Art & wine investment can pay off, but there’s a lot to learninvesting in art and wine, the venture magazineAnybody who wants to be able to retire, or perhaps have an income after retirement, needs an investment strategy. Most of us put our money in the stock market one way or another, but it’s always a good idea to diversify. If your tastes run to the finer things, you might be interested in art or wine investment.

What to Know

The first order of business is knowing what you’re getting yourself into, so if you’re not already a wine or art aficionado, you’ll need to become one. Even if you’re into art or wine, you’ll want to do your homework before putting skin in the game.

If you want a return on your investment, find out which artists — active or deceased — have a track record of their work selling. Most estimates suggest that less than 1 per cent of art is ever resold. It’s definitely a top-end market, and scarcity is one thing that drives prices up. It’s unlikely you have a 13th-century Cimabue hanging above your hot plate unbeknownst to you and you probably don’t have the skills to uncover an unknown Rembrandt, so you’ll need a combination of smarts and cunning in regard to the art you choose. Has the artist fundamentally changed the medium? If so, that’s the kind of work that will appreciate in value. The National Gallery of Australia paid $1.3 million in 1973 for Jackson Pollock’s Blue Poles (aka Number 11, 1952), a record for a modern painting at the time. Now, however, the painting is worth more than $350 million. Pollock’s abstract drip style has been seen as revolutionary, which is why his works are so valuable.investing in art and wine, the venture magazineWith wine investment, you need to delve into which labels perform well historically on the resale market, and which vintages. Some growth years for particular regions are particularly celebrated, and prices are likely to be higher in a big anniversary year (decades, centennial, and so on). No matter what, you’re likely not going to see a return for five years, 10 years, or more. You’ll want to get to know not just the countries that are famed for their wines, but the particular regions in those countries that specialise in certain grapes — Shiraz in the Barossa Valley, Sauvignon blanc in Marlborough, etc. You already need to be able to store the wine properly. Different wines are better in different temperatures and humidities, and you want to keep them all out of the light.

Where to Start

For wine investment, Tamara Grischy of Langton’s Fine Wine Auctions recommends a vintner with a solid track record such as Penfolds Grange. “You would always look for something that is very stable and steady and something that is generally consistent with the vintage quality, and Penfolds across the board is a good brand to start because they’ve got a portfolio that has entry level, reasonably priced wines to the top level of the very expensive,” Grischy told Nest Egg. “You’ve got your Penfolds Grange which generally we can see — depending on the vintage quality — a 10 per cent growth in price per year in our market where you are buying back vintages.”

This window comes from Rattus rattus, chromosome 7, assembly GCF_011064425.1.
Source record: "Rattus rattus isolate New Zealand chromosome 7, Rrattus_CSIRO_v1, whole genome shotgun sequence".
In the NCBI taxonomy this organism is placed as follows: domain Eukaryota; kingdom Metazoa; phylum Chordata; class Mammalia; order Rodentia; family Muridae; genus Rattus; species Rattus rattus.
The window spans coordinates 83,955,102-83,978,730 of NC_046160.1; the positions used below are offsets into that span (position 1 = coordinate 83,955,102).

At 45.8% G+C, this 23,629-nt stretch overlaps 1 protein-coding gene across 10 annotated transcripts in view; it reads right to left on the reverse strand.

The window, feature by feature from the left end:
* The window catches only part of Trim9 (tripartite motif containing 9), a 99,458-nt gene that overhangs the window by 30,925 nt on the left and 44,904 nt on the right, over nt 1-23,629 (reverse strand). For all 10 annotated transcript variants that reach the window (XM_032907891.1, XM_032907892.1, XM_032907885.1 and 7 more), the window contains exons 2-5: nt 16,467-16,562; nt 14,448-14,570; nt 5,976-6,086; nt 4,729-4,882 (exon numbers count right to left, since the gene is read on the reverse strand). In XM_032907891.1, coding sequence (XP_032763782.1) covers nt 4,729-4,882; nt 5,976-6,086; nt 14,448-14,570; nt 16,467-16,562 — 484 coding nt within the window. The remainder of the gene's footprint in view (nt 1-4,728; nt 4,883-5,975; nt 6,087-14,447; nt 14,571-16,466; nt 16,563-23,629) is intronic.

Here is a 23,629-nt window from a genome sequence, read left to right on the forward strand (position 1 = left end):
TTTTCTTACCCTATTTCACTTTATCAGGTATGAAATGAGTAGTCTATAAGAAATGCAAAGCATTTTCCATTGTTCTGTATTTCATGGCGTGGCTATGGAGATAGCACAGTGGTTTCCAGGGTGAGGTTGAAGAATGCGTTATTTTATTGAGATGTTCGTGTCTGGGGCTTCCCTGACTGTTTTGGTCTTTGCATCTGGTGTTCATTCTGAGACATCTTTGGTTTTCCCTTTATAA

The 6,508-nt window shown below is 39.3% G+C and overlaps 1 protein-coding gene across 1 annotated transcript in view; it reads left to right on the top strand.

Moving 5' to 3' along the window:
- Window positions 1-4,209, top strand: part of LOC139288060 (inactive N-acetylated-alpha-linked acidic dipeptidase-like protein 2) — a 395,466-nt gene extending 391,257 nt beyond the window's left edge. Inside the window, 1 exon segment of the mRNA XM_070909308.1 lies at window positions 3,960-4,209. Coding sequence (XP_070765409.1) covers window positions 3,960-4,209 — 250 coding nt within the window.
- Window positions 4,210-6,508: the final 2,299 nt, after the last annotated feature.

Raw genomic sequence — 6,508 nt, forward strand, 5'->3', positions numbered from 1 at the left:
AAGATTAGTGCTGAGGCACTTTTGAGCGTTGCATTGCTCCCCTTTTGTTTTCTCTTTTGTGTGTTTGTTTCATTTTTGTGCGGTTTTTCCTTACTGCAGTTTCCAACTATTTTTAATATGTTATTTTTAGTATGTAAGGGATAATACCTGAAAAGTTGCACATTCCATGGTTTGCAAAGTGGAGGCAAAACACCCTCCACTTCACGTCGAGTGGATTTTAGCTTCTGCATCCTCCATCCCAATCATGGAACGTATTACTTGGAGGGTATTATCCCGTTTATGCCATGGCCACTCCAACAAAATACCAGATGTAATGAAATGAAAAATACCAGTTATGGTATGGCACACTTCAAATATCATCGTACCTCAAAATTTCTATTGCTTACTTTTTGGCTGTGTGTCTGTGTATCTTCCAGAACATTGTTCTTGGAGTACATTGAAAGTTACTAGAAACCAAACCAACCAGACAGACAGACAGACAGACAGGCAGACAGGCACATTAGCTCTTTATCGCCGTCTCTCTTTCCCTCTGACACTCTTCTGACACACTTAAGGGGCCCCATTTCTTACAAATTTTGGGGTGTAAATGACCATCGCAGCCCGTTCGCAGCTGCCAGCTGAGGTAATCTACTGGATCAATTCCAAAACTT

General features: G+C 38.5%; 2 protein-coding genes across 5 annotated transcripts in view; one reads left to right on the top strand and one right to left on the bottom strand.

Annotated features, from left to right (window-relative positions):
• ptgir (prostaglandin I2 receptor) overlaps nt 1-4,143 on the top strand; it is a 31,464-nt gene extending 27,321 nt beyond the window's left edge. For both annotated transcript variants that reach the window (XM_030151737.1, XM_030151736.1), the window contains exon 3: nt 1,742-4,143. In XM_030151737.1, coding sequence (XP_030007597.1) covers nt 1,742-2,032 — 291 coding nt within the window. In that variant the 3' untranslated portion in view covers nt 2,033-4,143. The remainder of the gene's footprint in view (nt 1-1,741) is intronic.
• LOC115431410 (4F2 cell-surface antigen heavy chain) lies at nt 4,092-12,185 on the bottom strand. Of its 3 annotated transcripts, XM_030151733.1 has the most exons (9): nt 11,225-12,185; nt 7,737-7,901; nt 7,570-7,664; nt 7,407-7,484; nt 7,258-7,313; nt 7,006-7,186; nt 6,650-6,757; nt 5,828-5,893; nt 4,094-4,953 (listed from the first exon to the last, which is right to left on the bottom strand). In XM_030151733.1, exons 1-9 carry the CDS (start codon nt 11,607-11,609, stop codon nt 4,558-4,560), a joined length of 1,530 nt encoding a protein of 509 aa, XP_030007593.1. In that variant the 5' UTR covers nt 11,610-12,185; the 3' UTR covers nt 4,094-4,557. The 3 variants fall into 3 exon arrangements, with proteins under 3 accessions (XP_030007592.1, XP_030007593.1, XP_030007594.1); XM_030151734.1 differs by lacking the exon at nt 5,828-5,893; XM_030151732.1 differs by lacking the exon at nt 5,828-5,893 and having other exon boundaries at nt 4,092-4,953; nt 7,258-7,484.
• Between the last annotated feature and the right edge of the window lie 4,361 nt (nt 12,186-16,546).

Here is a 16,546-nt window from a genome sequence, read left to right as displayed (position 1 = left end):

Grischy suggests buying direct to avoid fees, but if you’d prefer to have a guiding hand selecting wines for you, firms such as Amphora and Cult Wines can help choose a diversified portfolio that can be as aggressive as you like. Treasury Wine Estates, whose portfolio includes Penfolds and 19 Crimes, makes and sells wines with a focus on sustainability, including sustainable growth.

The fine art experts at Banziger Hulme suggest purchasing art that has a ready resale market and that investors buy at reputable auctions, galleries, and fairs. Taste is, of course, subjective, but you want to look for pieces of good quality and good condition. If those criteria are met, go ahead and buy what you like. You can find seriously good art for under $5000, Banziger Hulme say. Other things to consider are the value of other works by the artist and the popularity of the style. Again, diversification is key, especially as tastes in art can be fickle and trends shift. Consult with dealers and galleries such as Galeria Aniela, and get an appraisal of any piece you’re considering buying.

The Market

investing in art and wine, the venture magazineThe wine investment market is valued at $400 billion worldwide. The majority of investment is in French wines, especially those from Bordeaux and Burgundy, and age is important. “There’s a huge market for mature wine, from restaurants and drinkers,” Stephen Browett, chairman of Farr Vintners, told Bloomberg. “People want mature wine — they aren’t in the market for the wine when it’s first released. We buy the wine back from investment customers and sell it to drinking customers. Private people find it to be a fantastically efficient investment.”

The global art market is smaller, but still represents about $95 billion. Most of those investment dollars are concentrated in high-end works, such as Leonardo da Vinci’s “Salvator Mundi,” which fetched nearly $650 million at auction in 2017, a record. It’s OK, however, to start small. The big difference between wine investment and art investment is that the wine is a liquid asset — it can be sold quickly and easily — whereas it’s tough to unload a piece of art fast.

Whilst you may make some money in the long term investing in wine or art, it’s OK if at the end of the day you get enjoyment out of a nice bottle of wine or looking at a beautiful piece of art. After all, what price can you put on living the good life?